15 September, 2012 07:39

 
Anonymous Marc said...

I think perhaps you are confusing two quite different things with that comment. Hillsborough was horrific and so have this weeks revelations too been but that is not representative of the police today.

To conflate the two would be like branding me a criminal because someone a hundred miles away nicks a tv.

I would suggest walking a mile in a PC's shoes before passing judgement

15 September, 2012 08:14

 
Anonymous Joseph said...

Spot on MTG. The conduct of the police at and during the 23 years since Hillsborough isn't an isolated incident no more than the Harwood incident was. These incidents happen every day up and down the country on a much smaller but equally criminal scale. And heres why; the police are still being allowed to police themselves behind closed doors; a gang mentallity is tolerated where collegues are encouraged to and will lie for one another whenever a ligitamate complaint is made by one of the "unwashed". Officers who have been caught out lying for another never face any action.
This happens all the time - behind closed doors. Its high time we had a truly independant investigative body watching the police. I also believe that police disciplinaries should be held in public. Having one national police force and therefore a set standard for discipline would be a step foward.
Increasing the educational requirements for applicants from nil couldn't hurt either.
Transparency, accountability, responsibility, education. These are the basic qualities the rest of us need to survive in the workplace.
Hopefully the revelations this week re Hillsborough will be another nail in the coffin for these uniformed gangsters and we'll be a step closer to real change.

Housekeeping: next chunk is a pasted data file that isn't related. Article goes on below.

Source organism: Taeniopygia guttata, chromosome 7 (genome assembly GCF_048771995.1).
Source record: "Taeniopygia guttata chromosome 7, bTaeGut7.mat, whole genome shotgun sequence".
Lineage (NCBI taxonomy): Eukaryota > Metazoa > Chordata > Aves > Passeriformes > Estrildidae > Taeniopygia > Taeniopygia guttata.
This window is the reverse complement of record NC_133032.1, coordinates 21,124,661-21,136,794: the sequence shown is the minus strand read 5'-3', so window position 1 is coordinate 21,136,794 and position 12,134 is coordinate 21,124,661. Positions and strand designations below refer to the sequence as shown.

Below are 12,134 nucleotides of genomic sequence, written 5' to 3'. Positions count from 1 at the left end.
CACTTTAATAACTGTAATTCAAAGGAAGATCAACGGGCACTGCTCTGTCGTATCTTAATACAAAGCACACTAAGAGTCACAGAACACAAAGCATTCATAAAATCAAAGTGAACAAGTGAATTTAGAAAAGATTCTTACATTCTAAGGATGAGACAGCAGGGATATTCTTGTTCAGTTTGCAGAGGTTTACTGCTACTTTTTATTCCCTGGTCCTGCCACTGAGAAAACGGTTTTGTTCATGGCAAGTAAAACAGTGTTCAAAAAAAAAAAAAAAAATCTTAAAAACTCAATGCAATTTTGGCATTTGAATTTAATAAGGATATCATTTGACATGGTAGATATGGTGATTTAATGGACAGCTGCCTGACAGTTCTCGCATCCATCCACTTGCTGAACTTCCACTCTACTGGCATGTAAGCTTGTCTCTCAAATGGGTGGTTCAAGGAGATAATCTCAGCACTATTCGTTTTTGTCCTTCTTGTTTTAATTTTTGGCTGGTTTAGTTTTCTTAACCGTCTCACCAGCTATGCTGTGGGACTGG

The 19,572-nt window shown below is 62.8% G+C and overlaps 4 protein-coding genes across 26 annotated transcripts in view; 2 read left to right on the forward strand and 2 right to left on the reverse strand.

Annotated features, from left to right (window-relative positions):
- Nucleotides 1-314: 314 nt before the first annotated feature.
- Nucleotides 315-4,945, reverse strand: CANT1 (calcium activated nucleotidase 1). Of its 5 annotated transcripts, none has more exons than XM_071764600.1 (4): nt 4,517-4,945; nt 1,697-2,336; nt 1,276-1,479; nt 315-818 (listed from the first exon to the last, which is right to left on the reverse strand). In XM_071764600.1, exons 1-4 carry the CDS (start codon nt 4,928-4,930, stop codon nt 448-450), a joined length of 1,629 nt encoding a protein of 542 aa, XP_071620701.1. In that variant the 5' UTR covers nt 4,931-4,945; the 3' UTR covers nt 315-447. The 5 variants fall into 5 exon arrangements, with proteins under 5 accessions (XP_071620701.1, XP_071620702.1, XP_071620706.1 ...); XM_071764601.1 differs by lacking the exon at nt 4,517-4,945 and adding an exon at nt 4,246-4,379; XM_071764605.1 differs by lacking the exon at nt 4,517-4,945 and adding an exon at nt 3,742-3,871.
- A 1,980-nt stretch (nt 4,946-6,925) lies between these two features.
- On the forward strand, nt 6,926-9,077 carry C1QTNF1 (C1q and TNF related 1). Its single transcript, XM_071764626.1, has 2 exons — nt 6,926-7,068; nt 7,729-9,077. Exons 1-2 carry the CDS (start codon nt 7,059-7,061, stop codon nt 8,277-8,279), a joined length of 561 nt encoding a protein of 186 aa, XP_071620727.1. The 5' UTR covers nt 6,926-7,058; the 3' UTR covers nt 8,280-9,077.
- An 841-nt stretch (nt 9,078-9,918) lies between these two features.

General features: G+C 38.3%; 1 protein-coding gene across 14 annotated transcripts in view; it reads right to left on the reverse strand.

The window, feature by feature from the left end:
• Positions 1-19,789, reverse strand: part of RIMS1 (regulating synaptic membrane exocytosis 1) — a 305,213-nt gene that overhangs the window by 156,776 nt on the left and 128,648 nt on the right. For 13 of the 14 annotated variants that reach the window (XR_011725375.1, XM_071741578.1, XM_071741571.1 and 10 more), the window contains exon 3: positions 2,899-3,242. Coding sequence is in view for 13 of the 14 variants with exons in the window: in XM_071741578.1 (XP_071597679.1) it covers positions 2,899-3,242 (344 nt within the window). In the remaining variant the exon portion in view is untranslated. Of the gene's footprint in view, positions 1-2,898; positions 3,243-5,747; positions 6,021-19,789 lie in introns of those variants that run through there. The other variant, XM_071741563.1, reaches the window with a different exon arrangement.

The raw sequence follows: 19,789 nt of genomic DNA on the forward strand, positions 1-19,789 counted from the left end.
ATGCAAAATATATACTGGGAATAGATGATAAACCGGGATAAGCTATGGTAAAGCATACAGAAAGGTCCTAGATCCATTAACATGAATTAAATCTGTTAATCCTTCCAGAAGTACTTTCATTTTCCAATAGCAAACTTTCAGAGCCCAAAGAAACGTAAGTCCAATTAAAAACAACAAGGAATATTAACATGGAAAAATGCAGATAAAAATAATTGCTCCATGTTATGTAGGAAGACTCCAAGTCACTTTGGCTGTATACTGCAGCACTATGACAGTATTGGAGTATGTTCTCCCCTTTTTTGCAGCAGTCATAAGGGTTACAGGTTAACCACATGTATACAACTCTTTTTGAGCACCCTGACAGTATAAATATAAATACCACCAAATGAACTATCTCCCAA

15 September, 2012 11:19

 
Anonymous NottsSarge said...

At the risk of troll-feeding...

Joseph and MTG - do you not see that the timing of these matters has been carefully managed to destroy any public sympathy for the sweeping reforms? You may be 'haters' anyway but you've swallowed the bait nevertheless.

Police pension reform announced on the same day as a major cabinet reshuffle.
Full disclosure of what really happened at Hillsborough a week later.
It's no coincidence.

Yes - pensions needed reforming. Yes - the Hillsborough disclosure looks like a conspiracy to pervert the course of justice.
Yes - both of those were last reviewed under an administration which sought to politicise the Police and bring them all onside while doing so, and interestingly enough those whose pensions won't be touched are the last of those from that era.

25 years later, good men and women do their utmost to serve you, the public, to the best of their ability, in the face of a sustained attack on their role, conditions of service and supposedly unbreakable deals.